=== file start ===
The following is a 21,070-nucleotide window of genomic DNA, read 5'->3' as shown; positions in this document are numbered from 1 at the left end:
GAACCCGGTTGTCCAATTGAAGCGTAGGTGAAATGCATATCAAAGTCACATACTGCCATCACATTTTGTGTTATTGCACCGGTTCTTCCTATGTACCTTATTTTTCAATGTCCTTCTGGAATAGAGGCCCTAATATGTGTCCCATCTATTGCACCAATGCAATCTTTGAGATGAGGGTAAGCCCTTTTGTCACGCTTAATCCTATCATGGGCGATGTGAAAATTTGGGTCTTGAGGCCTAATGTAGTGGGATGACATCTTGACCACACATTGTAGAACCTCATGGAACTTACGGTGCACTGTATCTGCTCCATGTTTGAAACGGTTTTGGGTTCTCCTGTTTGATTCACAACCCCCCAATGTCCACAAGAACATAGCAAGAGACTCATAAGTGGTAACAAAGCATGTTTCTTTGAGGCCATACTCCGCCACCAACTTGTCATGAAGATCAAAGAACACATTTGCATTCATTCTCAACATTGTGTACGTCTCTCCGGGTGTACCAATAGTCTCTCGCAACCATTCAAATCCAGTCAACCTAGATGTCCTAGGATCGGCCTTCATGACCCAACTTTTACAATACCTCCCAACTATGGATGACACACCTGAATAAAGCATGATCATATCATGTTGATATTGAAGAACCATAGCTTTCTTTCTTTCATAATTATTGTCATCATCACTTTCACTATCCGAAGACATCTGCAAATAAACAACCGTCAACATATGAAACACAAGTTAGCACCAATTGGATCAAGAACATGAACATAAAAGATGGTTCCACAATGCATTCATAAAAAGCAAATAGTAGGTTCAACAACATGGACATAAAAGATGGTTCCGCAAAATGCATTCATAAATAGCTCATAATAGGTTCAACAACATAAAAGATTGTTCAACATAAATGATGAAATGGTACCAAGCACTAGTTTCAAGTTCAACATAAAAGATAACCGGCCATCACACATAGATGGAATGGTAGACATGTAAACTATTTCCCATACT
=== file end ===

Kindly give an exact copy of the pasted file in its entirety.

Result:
The following is a 21,070-nucleotide window of genomic DNA, read 5'->3' as shown; positions in this document are numbered from 1 at the left end:
GAACCCGGTTGTCCAATTGAAGCGTAGGTGAAATGCATATCAAAGTCACATACTGCCATCACATTTTGTGTTATTGCACCGGTTCTTCCTATGTACCTTATTTTTCAATGTCCTTCTGGAATAGAGGCCCTAATATGTGTCCCATCTATTGCACCAATGCAATCTTTGAGATGAGGGTAAGCCCTTTTGTCACGCTTAATCCTATCATGGGCGATGTGAAAATTTGGGTCTTGAGGCCTAATGTAGTGGGATGACATCTTGACCACACATTGTAGAACCTCATGGAACTTACGGTGCACTGTATCTGCTCCATGTTTGAAACGGTTTTGGGTTCTCCTGTTTGATTCACAACCCCCCAATGTCCACAAGAACATAGCAAGAGACTCATAAGTGGTAACAAAGCATGTTTCTTTGAGGCCATACTCCGCCACCAACTTGTCATGAAGATCAAAGAACACATTTGCATTCATTCTCAACATTGTGTACGTCTCTCCGGGTGTACCAATAGTCTCTCGCAACCATTCAAATCCAGTCAACCTAGATGTCCTAGGATCGGCCTTCATGACCCAACTTTTACAATACCTCCCAACTATGGATGACACACCTGAATAAAGCATGATCATATCATGTTGATATTGAAGAACCATAGCTTTCTTTCTTTCATAATTATTGTCATCATCACTTTCACTATCCGAAGACATCTGCAAATAAACAACCGTCAACATATGAAACACAAGTTAGCACCAATTGGATCAAGAACATGAACATAAAAGATGGTTCCACAATGCATTCATAAAAAGCAAATAGTAGGTTCAACAACATGGACATAAAAGATGGTTCCGCAAAATGCATTCATAAATAGCTCATAATAGGTTCAACAACATAAAAGATTGTTCAACATAAATGATGAAATGGTACCAAGCACTAGTTTCAAGTTCAACATAAAAGATAACCGGCCATCACACATAGATGGAATGGTAGACATGTAAACTATTTCCCATACT